Clear to-do app creators Impending and Realmac today announced Hatch, a Tamagotchi-esque digital pet for the iPhone launching this Spring. It's a radical departure from the two companies' previous collaboration, a colorful and innovative to-do app, but Hatch's sensibilities are similar. Just as Impending and Realmac redefined interactions on the iPhone with Clear, they hope to do the same with digital pets. "I think 'digital pets' are a timeless thing, and they just need a fresh name," Impending co-founder Phill Ryu says. In Hatch you look after a "fugu" born form an egg — an imaginary land-bound puffer fish that reacts to your touches, as well as to the various sensors on your iPhone and even your battery life. "It's the first app that loves you back," says Impending co-founder and digital illustrator David Lanham.
"Hatch just integrates into your life," Ryu says. "When you wake up and unplug your phone, your fugu is fully rested." As my phone started running low on battery towards the latter half of the afternoon I tested Hatch, I noticed that my fugu started yawning. One time I opened Hatch while I was listening to music and found my fugu bopping its head to the music. It's the little things like this that make Hatch special. The fugu's eyes fixate on an apple as you hold one above its head. Throw the apple aside (or sell it in the in-game shop) and your creature's eyes well up in disappointment. Hatch evokes similar emotions as Pixar's meticulously crafted and charming monsters; if you leave your fugu alone for a while, the look on its face is going to make you feel horrible.
Hatch evokes similar emotions as Pixar's charming monsters and toys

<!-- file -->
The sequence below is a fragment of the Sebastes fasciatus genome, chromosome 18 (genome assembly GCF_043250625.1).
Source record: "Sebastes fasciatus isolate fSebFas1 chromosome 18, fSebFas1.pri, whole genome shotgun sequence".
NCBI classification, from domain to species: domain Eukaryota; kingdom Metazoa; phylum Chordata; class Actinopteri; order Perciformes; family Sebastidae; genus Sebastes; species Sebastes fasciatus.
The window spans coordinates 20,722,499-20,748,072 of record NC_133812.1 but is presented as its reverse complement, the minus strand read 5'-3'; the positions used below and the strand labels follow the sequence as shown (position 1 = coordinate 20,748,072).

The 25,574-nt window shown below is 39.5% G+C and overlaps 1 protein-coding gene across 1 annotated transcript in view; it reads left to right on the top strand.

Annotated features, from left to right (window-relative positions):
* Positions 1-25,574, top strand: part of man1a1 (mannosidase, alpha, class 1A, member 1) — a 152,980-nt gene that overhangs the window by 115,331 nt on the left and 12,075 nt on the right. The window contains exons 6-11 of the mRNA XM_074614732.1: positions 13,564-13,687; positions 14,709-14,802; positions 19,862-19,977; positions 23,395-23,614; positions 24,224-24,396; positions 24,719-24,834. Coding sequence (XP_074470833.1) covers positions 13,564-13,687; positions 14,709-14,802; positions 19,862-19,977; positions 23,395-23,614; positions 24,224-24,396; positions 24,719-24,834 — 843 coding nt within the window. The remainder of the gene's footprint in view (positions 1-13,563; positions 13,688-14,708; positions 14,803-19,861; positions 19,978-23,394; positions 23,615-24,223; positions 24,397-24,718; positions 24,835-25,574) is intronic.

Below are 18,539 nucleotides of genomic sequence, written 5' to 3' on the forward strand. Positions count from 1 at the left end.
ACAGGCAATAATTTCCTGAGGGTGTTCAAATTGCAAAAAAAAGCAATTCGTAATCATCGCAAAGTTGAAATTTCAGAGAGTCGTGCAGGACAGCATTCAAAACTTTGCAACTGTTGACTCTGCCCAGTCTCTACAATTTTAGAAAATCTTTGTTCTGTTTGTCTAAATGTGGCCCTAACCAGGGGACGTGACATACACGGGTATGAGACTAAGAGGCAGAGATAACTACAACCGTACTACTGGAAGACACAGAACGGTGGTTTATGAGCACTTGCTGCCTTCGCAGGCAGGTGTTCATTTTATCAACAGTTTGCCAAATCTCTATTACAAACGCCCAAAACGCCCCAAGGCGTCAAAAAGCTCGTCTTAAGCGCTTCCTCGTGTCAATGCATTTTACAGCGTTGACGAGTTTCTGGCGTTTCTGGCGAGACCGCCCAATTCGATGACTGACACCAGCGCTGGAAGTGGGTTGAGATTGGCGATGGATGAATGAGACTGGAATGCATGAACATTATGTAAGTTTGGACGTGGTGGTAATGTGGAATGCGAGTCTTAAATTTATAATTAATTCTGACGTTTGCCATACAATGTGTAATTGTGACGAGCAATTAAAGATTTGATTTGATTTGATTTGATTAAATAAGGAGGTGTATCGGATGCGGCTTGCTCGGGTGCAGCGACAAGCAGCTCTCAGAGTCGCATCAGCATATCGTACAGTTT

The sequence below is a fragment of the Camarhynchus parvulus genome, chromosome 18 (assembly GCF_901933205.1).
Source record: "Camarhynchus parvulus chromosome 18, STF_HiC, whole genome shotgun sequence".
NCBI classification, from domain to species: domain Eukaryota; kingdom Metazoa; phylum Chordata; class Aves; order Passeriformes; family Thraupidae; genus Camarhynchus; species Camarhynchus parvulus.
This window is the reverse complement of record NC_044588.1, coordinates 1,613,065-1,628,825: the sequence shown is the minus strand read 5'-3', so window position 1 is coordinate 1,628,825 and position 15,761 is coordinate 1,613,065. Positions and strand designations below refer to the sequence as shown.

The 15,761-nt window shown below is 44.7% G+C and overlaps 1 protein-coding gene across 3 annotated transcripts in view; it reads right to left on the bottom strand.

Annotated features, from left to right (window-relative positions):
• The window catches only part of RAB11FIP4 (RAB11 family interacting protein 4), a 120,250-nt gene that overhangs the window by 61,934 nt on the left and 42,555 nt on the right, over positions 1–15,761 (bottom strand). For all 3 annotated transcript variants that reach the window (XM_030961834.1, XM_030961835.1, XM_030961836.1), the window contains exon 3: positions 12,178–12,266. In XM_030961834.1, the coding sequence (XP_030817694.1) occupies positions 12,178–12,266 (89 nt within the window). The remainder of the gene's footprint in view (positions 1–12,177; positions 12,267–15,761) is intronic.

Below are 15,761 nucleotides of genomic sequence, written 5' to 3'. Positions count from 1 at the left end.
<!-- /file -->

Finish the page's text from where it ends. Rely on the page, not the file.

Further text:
Like the Tamagotchis of yore, Hatch requires a bit of attention. I remember scurrying to the elementary school bathroom to ensure my Tamagotchi wasn't dead every twenty minutes, and Hatch is no different. Your fugu eats. It wags its tail when it's happy, and will clamber up and lick the screen if it's happy enough. Hatch feels like a combination between The Sims and Tamagotchi, where a couple bars represent hunger and happiness levels, and there's no end goal in sight. I still found myself neglecting my usual set of "I'm bored" apps in favor of fooling around with Hatch to see what my fugu would do next. To Ryu, Hatch is a game, but is also art — a personal storytelling medium born on the iPhone. A whole bag of tricks are in its repertoire, though I can't go into too much detail just yet.
I'm left wondering, though — is there still a market for digital pets? Do we have the time to nurture one of these things each and every day? "These things go way back." Ryu says. "The Tamagotchis of the 18th century were clockwork automatons that would go on tour and mystify audiences. A clockwork pooping duck once toured all the royal courts of Europe to standing ovations, but now, we can aim for something more ambitious and delightful. And we have the pooping covered too."